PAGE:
The University Police Department (UPD) is transitioning to a community policing framework to prioritize safety and wellbeing and forge a stronger connection to the campus community it serves.
The change comes as Cal Poly Pomona launches the search for a new police chief and is based on guidance from the university’s Police Advisory Task Force (PATF), formed in fall 2020 to make recommendations for how to improve communication between the campus community and UPD. The creation of the task force, which consisted of students, faculty, staff, UPD and alumni, is part of Cal Poly Pomona’s ongoing Commitment to Action efforts around creating an inclusive and welcoming environment for students.
In a report released today, the PATF recommended implementing three measures to help improve campus community and UPD relations:
- Adopt a community policing framework for UPD.
- Strengthen the relationship between the campus community and UPD.
- Create a standing Police Advisory Board as a symbol of change and representation for student voices.
Alejandro Covarrubias, executive director for student inclusion and belonging, who chaired the PATF, said that the task force was formed in response to a few incidents in 2019 in which students had reported some negative experiences with UPD.
The PATF was tasked with learning about UPD policies, procedures and training, as well as conducting research to make recommendations for the establishment of a permanent Police Advisory Board.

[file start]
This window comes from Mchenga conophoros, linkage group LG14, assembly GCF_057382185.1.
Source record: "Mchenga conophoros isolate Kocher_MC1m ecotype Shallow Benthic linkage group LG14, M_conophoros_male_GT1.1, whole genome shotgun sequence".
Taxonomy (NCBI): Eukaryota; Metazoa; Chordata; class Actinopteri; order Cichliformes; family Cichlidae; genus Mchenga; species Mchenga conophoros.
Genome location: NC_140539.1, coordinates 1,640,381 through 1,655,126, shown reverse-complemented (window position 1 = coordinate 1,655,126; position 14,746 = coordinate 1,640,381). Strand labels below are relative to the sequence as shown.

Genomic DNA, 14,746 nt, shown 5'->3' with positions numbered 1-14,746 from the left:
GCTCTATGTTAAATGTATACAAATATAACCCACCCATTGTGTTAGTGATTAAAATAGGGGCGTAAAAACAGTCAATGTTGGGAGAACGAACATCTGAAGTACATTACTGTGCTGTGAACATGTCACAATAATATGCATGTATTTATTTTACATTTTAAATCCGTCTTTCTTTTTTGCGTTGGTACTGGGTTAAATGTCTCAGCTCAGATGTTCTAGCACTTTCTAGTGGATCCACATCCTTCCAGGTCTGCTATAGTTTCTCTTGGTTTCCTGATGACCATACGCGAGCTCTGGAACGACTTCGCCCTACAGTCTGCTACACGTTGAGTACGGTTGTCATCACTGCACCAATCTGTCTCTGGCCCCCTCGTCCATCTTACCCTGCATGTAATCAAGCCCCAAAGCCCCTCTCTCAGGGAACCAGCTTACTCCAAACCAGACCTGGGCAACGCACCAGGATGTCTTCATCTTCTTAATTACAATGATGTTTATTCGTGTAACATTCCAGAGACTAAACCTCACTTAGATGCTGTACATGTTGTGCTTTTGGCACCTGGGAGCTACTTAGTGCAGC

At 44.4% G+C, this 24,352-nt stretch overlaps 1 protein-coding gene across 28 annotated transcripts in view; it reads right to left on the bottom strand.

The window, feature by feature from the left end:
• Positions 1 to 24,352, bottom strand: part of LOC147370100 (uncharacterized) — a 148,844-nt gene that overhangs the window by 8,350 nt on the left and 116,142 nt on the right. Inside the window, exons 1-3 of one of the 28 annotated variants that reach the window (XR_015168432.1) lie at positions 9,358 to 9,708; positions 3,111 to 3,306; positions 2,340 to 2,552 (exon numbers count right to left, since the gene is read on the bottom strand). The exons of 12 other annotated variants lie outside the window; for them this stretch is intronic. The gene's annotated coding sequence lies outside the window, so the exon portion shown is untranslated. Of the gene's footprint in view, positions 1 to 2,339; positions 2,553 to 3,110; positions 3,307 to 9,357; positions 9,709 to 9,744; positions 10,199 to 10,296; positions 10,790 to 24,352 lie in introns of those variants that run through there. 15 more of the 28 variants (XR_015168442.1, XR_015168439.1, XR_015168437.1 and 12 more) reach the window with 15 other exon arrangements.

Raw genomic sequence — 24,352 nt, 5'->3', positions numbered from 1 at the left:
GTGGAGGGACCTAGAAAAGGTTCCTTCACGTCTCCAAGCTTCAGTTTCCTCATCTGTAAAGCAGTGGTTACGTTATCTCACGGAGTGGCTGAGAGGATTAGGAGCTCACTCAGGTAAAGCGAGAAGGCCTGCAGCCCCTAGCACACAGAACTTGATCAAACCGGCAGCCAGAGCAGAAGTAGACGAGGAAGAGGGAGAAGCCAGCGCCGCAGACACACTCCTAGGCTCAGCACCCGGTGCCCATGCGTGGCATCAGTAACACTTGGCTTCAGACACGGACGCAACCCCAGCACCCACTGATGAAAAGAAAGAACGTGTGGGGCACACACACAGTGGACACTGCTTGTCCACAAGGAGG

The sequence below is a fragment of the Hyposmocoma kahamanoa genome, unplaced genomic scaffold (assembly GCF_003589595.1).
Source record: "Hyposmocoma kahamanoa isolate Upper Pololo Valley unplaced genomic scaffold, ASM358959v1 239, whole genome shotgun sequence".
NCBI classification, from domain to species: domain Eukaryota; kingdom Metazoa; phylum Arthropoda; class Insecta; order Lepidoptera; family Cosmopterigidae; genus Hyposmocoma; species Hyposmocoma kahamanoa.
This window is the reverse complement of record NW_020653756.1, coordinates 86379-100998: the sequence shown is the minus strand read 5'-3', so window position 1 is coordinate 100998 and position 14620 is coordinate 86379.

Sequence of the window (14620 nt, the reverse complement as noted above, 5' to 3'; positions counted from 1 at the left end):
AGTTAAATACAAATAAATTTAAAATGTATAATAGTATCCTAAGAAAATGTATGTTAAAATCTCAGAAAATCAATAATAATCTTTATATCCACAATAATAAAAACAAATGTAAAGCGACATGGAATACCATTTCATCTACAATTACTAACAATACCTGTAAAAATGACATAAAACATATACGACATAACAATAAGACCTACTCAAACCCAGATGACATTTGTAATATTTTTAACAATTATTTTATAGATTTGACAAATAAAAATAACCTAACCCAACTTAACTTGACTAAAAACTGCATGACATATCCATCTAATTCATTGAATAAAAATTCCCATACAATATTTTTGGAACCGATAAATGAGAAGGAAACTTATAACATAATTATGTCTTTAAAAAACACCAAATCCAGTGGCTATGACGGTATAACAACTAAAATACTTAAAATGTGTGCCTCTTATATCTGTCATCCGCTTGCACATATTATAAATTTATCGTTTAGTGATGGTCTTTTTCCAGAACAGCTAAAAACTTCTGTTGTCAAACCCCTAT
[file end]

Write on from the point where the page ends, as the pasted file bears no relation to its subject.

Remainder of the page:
“One of the key findings was that for a lot of faculty, staff and students, it feels like UPD is separate from the university,” Covarrubias said. “We want to build more trust and more connection. Our police officers are also Broncos, and we all need an understanding of what it means to keep our campus safe.”
Another goal with forming the advisory board is to create more transparency around processes, and a clearer understanding of what happens when reports and complaints against UPD are filed, he said. However, the advisory board will not have the power to oversee disciplinary matters, he added.
“The advisory board might make recommendations about the overall complaint process, but the board would not be reviewing individual complaints,” he said. “The advisory board would never have the power to give recommendations for actions involving a particular officer.”
The board will tackle the following five priorities in the next two years:
- Bring together campus stakeholders as one campus community to improve trust, communication and transparency.
- Identify strategies for UPD to bridge the gap between traditional and community policing models.
- Educate students and campus stakeholders about engagement with law enforcement.
- Engage in further research about community needs and UPD data collection practices.
- Continue the UPD complaint process review.
Because of his experience on the task force, Covarrubias will serve as the first chair of the 15-member Police Advisory Board, which will also include five students, three faculty, a representative from UPD and the remainder staff. The hope is to have the board’s first meeting in October.
One of the student representatives will be from Associated Students Inc., and the other four student members will be selected through an application process.
“We want to make sure students have a voice on the board and hope students will apply to be a member if they feel like this is a passion for them,” Covarrubias said.